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J. Rickards Winery: Darn fine barn wine (VIDEO)

August 31, 2013

I spent three days in Sonoma County in July and, on a tip from David Scheidt, was privileged to meet Jim Rickards at his Alexander Valley tasting room in Cloverdale, CA. My premise for the trip was to taste first-rate California Rosés and J. Rickards Winery made the list.

The J. Rickards 2012 Bistro Table Rosé is perfect for the European palate, with fragrant rose petal, strawberry, watermelon in a crisp, dry finish.

The J. Rickards 2012 Bistro Table Rosé is perfect for the European palate, with fragrant rose petal, strawberry, watermelon in a crisp, dry finish.

With the summer in full swing, I wanted to begin with J. Rickards aperitif-style Rosé; it was dry and rosy-pink. Perfect for the European palate, the slightly fruity wine is a sure “patio pounder.” The 2012 Bistro Table Rosé opens with fragrant rose petal and strawberry on the nose with a burst of watermelon and crisp, dry finish. The complex taste lingers and is versatile with food or by itself at poolside. Try this blend of 60% Aleatico, 40% Syrah (100 cases, $20).

Just off of California Highway 101 north of Geyserville near Silver Oak Cellars in Sonoma County, the family-run operation of both wine grape farming and wine production is owned and operated by Jim and Eliza Rickards. They planted the vineyards starting in 1976, augmenting the original 1908 Old Vine Zinfandel block planted using horse technology.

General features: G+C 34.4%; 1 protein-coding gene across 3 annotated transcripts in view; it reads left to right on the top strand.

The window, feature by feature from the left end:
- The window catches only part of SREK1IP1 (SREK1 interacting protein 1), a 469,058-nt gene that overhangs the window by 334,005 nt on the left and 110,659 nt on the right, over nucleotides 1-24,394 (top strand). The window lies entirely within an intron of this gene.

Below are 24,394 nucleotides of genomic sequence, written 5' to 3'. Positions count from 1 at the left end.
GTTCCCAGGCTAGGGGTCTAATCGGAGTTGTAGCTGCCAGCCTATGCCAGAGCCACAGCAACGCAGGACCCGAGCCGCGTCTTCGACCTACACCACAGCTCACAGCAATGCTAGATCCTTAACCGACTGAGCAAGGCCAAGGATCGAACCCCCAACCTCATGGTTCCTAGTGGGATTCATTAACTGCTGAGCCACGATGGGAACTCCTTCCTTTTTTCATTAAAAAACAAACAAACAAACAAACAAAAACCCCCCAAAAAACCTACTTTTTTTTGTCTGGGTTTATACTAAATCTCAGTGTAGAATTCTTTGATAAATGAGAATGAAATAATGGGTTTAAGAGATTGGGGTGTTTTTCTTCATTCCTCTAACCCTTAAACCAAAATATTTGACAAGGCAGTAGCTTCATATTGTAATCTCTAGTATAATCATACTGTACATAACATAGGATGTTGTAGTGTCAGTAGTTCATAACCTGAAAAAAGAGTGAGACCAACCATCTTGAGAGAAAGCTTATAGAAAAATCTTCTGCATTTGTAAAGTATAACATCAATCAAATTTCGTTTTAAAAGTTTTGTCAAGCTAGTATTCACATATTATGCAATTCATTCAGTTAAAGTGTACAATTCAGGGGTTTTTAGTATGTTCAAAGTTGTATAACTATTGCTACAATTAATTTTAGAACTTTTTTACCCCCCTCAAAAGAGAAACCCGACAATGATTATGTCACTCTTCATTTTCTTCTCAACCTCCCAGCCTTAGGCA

When Jim left the military in 1969 with his military cut and large mustache, his dream was to work and own a winery.

“I wasn’t born into the wine business,” Jim said. I didn’t get it for nothing. I have worked my whole life for it.”

Hand-crafting small lot wines since 1991, Jim Rickards goal is to showcase the diverse soils and micro-climates of his vineyards. He has pioneered environmentally sensitive vineyard practices and been a proponent of sustainable farming techniques.

Hand-crafting small lot wines since 1991, Jim Rickards goal is to showcase the diverse soils and micro-climates of his vineyards. He has pioneered environmentally sensitive vineyard practices and been a proponent of sustainable farming techniques.

As their property had been in disuse and very little left from the original land owners, except the 105-year-old vines of Old Zinfandel planted by the Brignole family, the Rickards had years of development ahead of them.

In fact, the dream was so strong, they passionately recreated the early 20th century winery. He was told there was no water on the 60-acre ranch and that the best land use would be a rock quarry. Today, there are two wells and two large ponds providing water for all irrigation. Jim revived the original Zinfandel vineyard, adding new Zinfandel vines and later added Cabernet and Syrah, grafting much of their new stock. Born out of the encouragement of friends who have enjoyed the small lots of hand-crafted wine, the couple has been making wine since 1991.